Pilobolus Dance Company
Performs at Ferst Center March 25
Dance may be the art of body in motion, but with Pilobuls it’s just as likely to be the body posed as human sculpture.
You’ve probably seen Pilobuls, one of the most creative dance troupes in the world, either on “Oprah,” the now defunct “Late Night With Conan O’Brien,” the Academy Awards or on a commercial. But then you only saw a tinge of what Pilobolus does.
You can catch this world-famous dance troupe at the Ferst Center for the Arts Thursday, March 25.
I spoke on the phone to Pilobolus’s artistic director, Robby Barnett, who began performing with the company the year it began in 1971.
How do you describe what Pilobolus does?
Our company constructs dances that emerge from free play. That’s where we explore psychological and physical interaction.
What is the statement Pilobolus is trying to make?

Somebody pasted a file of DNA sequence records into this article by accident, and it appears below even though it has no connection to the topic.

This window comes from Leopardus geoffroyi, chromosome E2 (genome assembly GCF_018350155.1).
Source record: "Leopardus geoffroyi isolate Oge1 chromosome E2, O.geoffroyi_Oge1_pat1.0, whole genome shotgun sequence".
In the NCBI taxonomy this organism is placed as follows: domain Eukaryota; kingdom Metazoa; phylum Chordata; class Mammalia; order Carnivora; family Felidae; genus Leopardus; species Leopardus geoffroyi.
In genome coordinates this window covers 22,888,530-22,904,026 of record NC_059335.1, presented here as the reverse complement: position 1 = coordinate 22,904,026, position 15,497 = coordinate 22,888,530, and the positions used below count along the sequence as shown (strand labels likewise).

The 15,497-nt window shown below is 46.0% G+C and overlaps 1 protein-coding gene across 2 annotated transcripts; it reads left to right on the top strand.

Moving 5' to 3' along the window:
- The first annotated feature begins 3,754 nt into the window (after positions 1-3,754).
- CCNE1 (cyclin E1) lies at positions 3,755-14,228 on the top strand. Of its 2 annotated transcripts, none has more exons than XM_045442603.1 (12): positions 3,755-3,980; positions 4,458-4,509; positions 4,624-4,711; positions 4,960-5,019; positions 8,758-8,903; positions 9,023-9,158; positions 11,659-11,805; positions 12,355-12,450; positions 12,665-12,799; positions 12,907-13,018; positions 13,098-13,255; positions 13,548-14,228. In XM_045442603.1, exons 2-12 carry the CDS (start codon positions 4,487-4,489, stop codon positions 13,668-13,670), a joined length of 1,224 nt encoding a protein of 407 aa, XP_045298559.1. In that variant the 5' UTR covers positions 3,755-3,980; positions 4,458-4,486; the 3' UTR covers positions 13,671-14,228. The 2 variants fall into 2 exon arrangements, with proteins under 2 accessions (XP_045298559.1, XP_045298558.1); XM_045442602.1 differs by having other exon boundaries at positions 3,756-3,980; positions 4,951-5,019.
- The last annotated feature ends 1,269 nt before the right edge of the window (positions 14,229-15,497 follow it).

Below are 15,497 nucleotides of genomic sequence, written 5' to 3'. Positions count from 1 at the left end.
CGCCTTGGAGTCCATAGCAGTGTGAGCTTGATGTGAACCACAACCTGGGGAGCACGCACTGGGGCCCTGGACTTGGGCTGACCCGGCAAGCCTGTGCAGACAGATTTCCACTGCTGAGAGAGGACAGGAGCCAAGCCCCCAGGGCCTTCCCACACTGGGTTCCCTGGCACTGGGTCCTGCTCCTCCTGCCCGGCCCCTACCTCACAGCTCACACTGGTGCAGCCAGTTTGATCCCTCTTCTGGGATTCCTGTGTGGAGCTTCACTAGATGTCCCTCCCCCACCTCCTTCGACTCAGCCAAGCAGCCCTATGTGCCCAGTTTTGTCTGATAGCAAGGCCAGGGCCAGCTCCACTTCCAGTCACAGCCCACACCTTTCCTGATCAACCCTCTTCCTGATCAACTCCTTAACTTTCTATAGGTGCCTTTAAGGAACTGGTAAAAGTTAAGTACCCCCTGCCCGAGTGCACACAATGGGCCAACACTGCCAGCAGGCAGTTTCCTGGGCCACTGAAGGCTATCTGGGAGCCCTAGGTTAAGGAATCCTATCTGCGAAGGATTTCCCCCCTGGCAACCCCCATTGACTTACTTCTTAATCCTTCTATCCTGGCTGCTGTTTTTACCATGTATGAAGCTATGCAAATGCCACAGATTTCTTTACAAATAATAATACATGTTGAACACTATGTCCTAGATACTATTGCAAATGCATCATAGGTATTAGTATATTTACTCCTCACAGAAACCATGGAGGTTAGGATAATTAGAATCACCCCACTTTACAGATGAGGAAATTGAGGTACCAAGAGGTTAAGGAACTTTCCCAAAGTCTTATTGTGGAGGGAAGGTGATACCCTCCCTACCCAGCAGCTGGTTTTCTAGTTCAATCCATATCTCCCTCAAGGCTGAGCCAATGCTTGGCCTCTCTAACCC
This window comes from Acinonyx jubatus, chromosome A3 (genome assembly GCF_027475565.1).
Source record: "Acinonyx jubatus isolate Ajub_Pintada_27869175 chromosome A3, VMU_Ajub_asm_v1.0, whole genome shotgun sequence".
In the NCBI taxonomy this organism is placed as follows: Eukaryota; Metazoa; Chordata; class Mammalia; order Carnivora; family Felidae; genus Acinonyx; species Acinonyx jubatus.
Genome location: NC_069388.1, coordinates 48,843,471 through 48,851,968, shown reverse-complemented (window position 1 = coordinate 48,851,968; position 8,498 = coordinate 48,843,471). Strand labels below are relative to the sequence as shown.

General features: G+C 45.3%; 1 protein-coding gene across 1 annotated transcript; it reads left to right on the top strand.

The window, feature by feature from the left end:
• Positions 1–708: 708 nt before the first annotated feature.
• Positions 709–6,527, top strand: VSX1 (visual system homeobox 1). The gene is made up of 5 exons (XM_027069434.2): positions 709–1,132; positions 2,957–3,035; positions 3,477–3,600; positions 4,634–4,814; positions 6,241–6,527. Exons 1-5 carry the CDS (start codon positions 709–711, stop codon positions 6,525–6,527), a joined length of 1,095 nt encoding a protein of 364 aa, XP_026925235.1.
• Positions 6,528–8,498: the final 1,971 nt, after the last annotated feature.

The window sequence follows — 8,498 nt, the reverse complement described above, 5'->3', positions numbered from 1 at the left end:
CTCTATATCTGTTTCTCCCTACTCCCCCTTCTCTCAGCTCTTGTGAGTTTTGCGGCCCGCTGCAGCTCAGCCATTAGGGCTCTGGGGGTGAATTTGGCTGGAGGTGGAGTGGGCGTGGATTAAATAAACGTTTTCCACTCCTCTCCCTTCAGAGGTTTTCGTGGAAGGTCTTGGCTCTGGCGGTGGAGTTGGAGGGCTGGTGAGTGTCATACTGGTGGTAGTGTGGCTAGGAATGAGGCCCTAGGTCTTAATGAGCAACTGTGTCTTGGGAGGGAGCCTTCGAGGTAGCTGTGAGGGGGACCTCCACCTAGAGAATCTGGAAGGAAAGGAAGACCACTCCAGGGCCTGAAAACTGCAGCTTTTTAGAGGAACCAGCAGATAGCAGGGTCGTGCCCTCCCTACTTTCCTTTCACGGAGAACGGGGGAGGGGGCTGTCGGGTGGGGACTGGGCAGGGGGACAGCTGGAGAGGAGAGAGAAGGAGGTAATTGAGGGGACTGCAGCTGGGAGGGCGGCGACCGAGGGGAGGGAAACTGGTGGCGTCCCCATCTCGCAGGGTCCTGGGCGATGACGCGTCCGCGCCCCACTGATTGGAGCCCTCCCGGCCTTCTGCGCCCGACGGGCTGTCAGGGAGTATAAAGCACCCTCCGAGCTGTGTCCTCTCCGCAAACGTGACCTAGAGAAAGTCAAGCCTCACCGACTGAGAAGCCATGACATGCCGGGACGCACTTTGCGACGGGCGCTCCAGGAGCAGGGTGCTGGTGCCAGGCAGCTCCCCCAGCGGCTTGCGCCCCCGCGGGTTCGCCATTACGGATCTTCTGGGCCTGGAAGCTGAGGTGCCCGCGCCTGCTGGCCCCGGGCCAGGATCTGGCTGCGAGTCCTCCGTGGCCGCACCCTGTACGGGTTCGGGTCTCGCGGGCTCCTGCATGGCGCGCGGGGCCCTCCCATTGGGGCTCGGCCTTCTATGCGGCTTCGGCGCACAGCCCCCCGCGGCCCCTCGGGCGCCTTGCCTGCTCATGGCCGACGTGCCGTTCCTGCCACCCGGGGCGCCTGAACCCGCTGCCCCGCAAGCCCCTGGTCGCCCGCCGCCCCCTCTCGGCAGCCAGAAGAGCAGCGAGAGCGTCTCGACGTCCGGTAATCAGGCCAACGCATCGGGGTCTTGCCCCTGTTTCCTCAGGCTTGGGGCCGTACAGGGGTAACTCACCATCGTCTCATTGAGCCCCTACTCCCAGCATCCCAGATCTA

We’re creating a utopian ideal of a civil society. It’s a metaphor for a civil society working together with a common purpose. We make entertaining and evocative dances. If there is a message, it has to do with working together to do something that people can’t do by themselves.
Are there any similar dance classes or dance companies around the country that teach your method?
We hold a summer workshop in Washington Depot, Connecticut. I’m not sure what else is happening around the country that is similar.
Pilobolus seems like a mixture of dance and art, specifically sculpture. What kind of background do the choreographers have?
My partners and I had not had training in dance when we started. Our vocabulary emerges from free play and physical investigation. Our dancers’ training is variable. Typically, women take dance classes when younger, the men typically approach dance much later, some in college. We find people with a diverse background. Many have skills cultivated through sports, martial arts and street dance.
Do the dancers partake in the choreography by improvising during rehearsals?
We begin with a period of improvisation where we discover what we’re interested in as a group. We have a thought about the way a dance may go, but we’re open to change throughout the process.